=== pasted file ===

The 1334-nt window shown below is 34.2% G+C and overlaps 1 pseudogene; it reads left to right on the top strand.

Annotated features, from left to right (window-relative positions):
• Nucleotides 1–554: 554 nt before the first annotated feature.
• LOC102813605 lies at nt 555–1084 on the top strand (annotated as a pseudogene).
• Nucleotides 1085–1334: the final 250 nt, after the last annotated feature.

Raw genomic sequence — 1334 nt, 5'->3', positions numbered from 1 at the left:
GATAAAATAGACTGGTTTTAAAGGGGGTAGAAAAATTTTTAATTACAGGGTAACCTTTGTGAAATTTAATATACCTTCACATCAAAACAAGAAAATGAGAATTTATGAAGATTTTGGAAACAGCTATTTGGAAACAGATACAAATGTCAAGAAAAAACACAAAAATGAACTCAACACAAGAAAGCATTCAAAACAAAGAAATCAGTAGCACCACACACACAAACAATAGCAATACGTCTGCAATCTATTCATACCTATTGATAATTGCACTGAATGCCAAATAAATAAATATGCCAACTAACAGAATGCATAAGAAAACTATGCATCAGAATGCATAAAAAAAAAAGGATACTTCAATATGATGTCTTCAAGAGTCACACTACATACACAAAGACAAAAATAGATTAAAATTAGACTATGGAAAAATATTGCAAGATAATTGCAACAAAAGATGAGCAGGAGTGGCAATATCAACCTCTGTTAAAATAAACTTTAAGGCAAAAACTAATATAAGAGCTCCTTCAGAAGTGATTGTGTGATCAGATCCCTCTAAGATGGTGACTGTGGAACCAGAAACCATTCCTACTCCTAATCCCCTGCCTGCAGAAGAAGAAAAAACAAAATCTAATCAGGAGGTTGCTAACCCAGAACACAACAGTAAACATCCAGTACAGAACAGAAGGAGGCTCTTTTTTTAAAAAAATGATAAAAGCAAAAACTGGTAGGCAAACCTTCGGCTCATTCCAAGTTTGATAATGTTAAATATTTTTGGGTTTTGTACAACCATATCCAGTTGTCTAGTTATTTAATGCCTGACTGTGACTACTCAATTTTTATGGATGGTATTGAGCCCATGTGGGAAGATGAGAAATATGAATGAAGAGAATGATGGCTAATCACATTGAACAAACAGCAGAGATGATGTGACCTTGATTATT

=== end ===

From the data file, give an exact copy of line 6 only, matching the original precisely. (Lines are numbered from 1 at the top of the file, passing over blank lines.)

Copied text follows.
Raw genomic sequence — 1334 nt, 5'->3', positions numbered from 1 at the left: